Is there a difference between French and African French?11/09/2015
We do a lot of translation work with French. Many new clients that come to us for work involving French usually do so having seen poor results previously when using other translation solutions.
There is a general assumption within and without the translation industry that you can use any French translator to deal with documents being used in Africa. A translator in Quebec translating government policy documents from Chad? or a Parisian penning the content of a website with a Tunisian audience? Think about it – many people don’t, and that’s where it can go wrong.
To be fair, many people don’t think about it because much of the time, it can work. However, only at a surface level. If you want to translate something right, you need to translate it so that it fits with the culture; how the target audience speaks. Just as English between Canada and Australia is mutually intelligible, it doesn’t mean both write in the same manner. You’ll see a host of differences covering vocabulary to inference.
This is where translated content, translated by non-African French speakers and used in Africa falls down. It doesn’t know the local variances, the cultural twists and how the best deliver a message.
So in answer to the question, “is there a difference?” – it depends. It depends on what you are translating and why. If you want to simply understand a government tender document in French, the differences will be negligible; if however you are building an app, the differences could be bad news.
A quick intro to African French
Really there is no such thing as a language called, “African French”. The term is used to categorise the varieties of the language spoken in Africa. The language was of course brought by the French on colonial pursuits. Some 120 million people across Africa speak French in some way. The Organisation internationale de la Francophonie estimates there will be 700 million French speakers in the world by 2050, 80% of whom will be in Africa.
Map showing Francophone countries
Those nations using French are known as ‘francophone’ African countries. Across Africa, French is more often than not spoken alongside a local, indigenous language, such as Arabic in Morocco or Wolof in Senegal. In some places it has become a dominant first language, such as in the region of Abidjan, Ivory Coast and Libreville, Gabon. In some countries, such as Tunisia and Algeria, French is used by the intellectual and political classes.
Categories of African French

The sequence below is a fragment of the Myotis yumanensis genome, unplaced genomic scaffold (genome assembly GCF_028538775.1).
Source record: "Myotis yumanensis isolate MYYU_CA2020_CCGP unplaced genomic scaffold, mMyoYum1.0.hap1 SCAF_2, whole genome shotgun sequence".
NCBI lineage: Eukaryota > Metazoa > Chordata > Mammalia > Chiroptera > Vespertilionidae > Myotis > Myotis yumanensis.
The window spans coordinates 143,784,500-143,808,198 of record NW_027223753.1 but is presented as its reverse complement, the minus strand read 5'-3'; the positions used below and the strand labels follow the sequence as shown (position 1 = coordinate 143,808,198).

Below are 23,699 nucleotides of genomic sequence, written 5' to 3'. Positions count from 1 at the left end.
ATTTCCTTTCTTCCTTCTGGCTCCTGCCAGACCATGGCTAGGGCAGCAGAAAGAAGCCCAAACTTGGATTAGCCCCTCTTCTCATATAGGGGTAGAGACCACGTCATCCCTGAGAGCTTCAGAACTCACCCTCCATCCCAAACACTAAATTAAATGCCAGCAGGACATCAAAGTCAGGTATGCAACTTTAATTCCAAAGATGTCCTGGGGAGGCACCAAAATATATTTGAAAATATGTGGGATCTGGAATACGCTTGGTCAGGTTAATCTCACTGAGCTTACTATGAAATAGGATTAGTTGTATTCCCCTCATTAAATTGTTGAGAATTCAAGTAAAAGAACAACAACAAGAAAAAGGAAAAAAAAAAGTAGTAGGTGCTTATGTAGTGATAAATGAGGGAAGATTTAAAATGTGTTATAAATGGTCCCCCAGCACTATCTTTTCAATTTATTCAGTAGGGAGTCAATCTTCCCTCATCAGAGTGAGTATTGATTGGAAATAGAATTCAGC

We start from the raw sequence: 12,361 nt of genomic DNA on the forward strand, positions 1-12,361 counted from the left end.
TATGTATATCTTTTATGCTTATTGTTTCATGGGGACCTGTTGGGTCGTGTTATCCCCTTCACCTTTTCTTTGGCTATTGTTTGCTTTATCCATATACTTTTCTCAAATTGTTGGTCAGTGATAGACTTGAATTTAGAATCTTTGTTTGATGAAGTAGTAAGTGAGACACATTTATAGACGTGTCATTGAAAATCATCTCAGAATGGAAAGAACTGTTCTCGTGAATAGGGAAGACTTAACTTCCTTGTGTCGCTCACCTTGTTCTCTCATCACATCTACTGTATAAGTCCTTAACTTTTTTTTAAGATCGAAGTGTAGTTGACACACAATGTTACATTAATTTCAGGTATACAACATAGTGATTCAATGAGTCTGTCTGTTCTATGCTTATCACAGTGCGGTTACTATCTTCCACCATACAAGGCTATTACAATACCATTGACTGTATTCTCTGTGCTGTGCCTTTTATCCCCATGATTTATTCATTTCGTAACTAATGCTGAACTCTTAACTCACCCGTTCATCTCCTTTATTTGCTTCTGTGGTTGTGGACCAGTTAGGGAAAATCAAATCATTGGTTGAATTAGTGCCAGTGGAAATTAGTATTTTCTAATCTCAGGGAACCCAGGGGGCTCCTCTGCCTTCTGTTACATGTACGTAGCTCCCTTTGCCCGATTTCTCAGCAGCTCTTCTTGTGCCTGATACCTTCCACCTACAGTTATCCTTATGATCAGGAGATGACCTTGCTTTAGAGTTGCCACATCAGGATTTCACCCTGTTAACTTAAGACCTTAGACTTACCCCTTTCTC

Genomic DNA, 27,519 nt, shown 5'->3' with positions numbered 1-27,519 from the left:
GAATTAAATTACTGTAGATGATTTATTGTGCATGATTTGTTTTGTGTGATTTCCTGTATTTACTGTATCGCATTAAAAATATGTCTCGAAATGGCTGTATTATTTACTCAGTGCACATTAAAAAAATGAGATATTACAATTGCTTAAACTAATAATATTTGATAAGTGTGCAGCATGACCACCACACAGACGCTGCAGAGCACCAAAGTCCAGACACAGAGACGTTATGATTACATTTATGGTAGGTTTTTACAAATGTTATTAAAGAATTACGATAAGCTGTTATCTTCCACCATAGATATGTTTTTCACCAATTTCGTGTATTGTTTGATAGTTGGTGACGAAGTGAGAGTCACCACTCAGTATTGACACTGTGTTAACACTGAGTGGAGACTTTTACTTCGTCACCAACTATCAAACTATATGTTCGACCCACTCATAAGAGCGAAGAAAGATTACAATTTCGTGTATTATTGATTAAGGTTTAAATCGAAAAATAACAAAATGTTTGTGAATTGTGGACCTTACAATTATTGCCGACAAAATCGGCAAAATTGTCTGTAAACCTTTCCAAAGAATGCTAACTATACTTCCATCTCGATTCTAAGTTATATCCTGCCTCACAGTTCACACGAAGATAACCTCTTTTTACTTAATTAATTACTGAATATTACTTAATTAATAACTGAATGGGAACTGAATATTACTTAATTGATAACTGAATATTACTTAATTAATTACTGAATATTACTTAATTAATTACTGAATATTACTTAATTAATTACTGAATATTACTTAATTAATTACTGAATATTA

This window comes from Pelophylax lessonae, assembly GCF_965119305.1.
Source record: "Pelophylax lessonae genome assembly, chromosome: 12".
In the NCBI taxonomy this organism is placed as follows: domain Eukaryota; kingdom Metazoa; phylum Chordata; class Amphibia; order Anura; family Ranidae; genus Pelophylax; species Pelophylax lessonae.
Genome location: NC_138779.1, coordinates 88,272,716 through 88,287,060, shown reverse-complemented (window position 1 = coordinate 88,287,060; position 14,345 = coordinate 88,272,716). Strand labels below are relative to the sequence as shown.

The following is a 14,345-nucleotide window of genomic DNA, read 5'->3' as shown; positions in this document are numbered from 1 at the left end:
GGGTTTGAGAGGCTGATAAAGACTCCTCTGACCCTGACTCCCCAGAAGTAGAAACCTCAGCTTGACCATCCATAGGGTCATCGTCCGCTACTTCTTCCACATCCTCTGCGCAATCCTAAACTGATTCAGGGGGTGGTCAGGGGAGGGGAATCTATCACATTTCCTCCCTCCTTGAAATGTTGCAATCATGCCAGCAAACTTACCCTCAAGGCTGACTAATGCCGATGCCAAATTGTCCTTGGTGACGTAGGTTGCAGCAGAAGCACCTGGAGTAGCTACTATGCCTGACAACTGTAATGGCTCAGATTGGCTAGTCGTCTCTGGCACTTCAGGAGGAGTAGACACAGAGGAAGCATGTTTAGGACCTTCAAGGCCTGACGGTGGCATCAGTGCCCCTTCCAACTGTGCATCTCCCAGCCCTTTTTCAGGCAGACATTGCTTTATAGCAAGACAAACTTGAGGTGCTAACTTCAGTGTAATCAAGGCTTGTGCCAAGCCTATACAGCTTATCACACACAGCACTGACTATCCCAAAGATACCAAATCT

African French can be broadly broken down into 5 types:
• West & Central – spoken in countries such as Senegal, Mali, Niger, Chad, Cameroon, DRC.
• Maghribi – French used in Arab North Africa such as in Morocco, Algeria and Tunisia.
• Djibouti – east Africa’s sole French speaker, Djibouti on the Horn of Africa.
• Indian Ocean – specific to Réunion, Mauritius, and Seychelle.
• Creole – some define them as a “French”, others not, but French mixed with local languages is widespread across the francophone countries.
Road sign from Congolese elections
In every country French is spoken with local differences; its written form can be considered fairly uniform other than some specific localizations. A Frenchman will read a newspaper with ease, however he may struggle with accents, local slang and vocab differences.
One variant of African French in particular readers should be aware of is Français Populaire Africain (Popular African French) or FPA. It began as something of a “ghetto language” originally out of Ivory Coast; it spread through universities, film, dance and drama across borders. Over the years it gained acceptance. It is spoken in the urban sprawls of sub-Saharan African, especially in cities such as Abidjan (Ivory Coast); Ouagadougou (Burkina Faso), Dakar (Senegal) Cotonou (Benin) and Lomé (Togo).
The biggest cause for concern when dealing with translations involving African French is that of vocabulary.
Non-French words – locally coined terms, slang or borrowed words are often mixed with French. Each African country has its own local words that are not the same as in other varieties of African French. The number of words however is small and reverting to standard French words solves any issues.
Different-meaning words – there are words used in some local variants of African French that mean something different to standard French. The word présentement for example (which means “at the moment”) is used a lot in sub-Saharan Africa for “as a matter of fact” or “as it were”.
French West African bank note, 1942
More than one African French
If there is one thing you need to get right when it comes to using French in Africa, is who the reader is. The country they live in, what the document is about and what’s its intentions are will all inform the type of French needed. Even within countries themselves, you will find differences in the French spoken. It is usually down to class yet it illustrates how the language varies across the human and geographic landscape.
Abidjan, Ivory Coast, is one example of how within one city even you will find different French. You will find a formal, stiff French amongst the educated classes. Most people speak a colloquial form of French known as français de Treichville (after a district of Abidjan) or français de Moussa (after a character in a magazine). There is also an Abidjan French slang called nouchi which is more associated with the underclasses such as gangs and young people imitating the culture.
As you can see there are many Frenches used in Africa. Which one you use ultimately depends on who you are using it for. Those readers with a particular vernacular are going to need localization and adaptation, whereas standard French can work just as well for an appropriate audience.
So, is there a difference between French and African French? You tell us – what do you think?